8. #8
    Nov 2013
    Central N.H
    36" BGT Prospector, 30" BGT Sniper, And related gold prospecting equipment
    381 times
    The green vein on lower right. I crush a material very much like it and fine gold in it. Not a lot but never the less gold. It has a lot of mica in it and some quarts. Very crumbly.
    Crashcrew likes this.

  9. #9

    Aug 2017
    1 times
    All Types Of Treasure Hunting
    Make sure there isn't a claim your working. If your not the owner it could get hot if you don't have permission. Check with the county records.

    Sent from my iPad using Tapatalk Pro
    Clay Diggins likes this.

  10. #10
    Charter Member
    Nov 2010
    The Great Southwest
    8459 times
    I would sample but I doubt it is worth digging.

    In the La Plata district I would look more towards recent stream bed deposits for placer gold. The La Plata gold deposits are igneous in origin and were intruded during the Tertiary period. The placers are rather poor producers with most of the gold being still contained in the primary intrusion margins and a few small hydrothermal deposits (hardrock lode mines). It's extremely unlikely the cemented river gravels you show were deposited during the tertiary period. But they could be from a much earlier sedimentary period or an earlier or later glacial period. The odds of finding mineable gold in these type deposits in that area is pretty slim.

    Pretty much all of the placer gold found in the La Plata district is much more recent than the Tertiary intrusions that created the in situ hard rock gold deposits that the district is known for. The placer deposits are all Quaternary period and came well after the Tertiary movements that created the dome and hinge features of that area as well as the gold deposits.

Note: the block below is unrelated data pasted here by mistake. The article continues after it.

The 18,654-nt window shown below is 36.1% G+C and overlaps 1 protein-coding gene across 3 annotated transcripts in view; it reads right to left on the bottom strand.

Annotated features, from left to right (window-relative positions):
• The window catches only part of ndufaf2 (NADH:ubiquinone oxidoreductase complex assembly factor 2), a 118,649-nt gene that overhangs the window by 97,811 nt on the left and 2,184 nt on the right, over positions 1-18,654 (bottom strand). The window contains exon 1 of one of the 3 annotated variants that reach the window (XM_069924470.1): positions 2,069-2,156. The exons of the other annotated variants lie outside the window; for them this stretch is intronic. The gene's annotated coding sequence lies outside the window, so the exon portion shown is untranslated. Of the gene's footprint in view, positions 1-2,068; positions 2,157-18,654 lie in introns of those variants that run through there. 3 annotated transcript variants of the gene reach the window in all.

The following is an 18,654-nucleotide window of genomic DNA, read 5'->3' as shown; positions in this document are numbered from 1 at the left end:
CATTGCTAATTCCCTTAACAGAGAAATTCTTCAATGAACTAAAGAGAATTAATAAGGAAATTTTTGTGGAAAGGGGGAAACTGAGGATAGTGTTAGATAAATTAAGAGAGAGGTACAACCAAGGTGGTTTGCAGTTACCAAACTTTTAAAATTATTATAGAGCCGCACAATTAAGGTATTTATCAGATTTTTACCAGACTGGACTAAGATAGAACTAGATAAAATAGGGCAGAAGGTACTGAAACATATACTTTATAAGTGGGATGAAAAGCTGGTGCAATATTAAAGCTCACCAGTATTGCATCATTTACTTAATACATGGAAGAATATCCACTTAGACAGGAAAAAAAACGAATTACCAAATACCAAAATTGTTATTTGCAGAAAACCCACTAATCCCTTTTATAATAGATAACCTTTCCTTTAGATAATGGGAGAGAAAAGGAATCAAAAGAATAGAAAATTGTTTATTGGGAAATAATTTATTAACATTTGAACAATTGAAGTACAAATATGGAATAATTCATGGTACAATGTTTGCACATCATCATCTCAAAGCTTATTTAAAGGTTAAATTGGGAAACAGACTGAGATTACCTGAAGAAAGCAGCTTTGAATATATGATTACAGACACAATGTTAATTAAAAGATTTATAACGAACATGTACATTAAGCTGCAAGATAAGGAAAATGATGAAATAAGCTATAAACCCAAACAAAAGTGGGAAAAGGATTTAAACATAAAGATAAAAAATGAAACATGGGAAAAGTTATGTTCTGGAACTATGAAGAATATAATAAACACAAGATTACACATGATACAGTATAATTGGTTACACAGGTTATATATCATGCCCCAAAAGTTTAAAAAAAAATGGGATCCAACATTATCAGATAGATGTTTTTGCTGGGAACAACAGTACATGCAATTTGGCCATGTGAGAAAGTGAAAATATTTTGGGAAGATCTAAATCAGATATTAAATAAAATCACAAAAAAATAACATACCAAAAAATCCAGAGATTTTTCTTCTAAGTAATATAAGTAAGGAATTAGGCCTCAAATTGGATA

I suggest you study the Geological Survey Professional Paper 219 (PDF) Geology and Ore Deposits of the La Plata District Colorado. It has some nice maps of the known placer areas as well as some more detail on the gold deposit mechanisms.

    A few quotes from that paper:
    Although the first gold discovered in the district was in the form of placer deposits along the La Plata River, placers have never played an important part in the district's mining history, and the total production from them is negligible.

    The placer gold in and near the La Plata Mountains is obviously derived from the eroded parts of the local ore deposits and has been concentrated by Quaternary streams draining the mineralized area. As it seems highly probably that much gold was present in the parts of the ore deposit that have been removed by erosion since Tertiary time, it is fair to ask why the resulting placer deposits are so few and in general so low in grade.
    Much has been written of the Tertiary river deposits in some areas of California. The fact that California has some Tertiary gravels that have mineable gold has little to do with the young intrusive igneous deposits of the Colorado Rockies. The Orogenic deposits of the west coast have only a marginal relationship with the origins of the gold found in the La Plata district. Apples and Oranges.

    I hope that helps?

    Educate Yourself and Prosper!

    Heavy Pans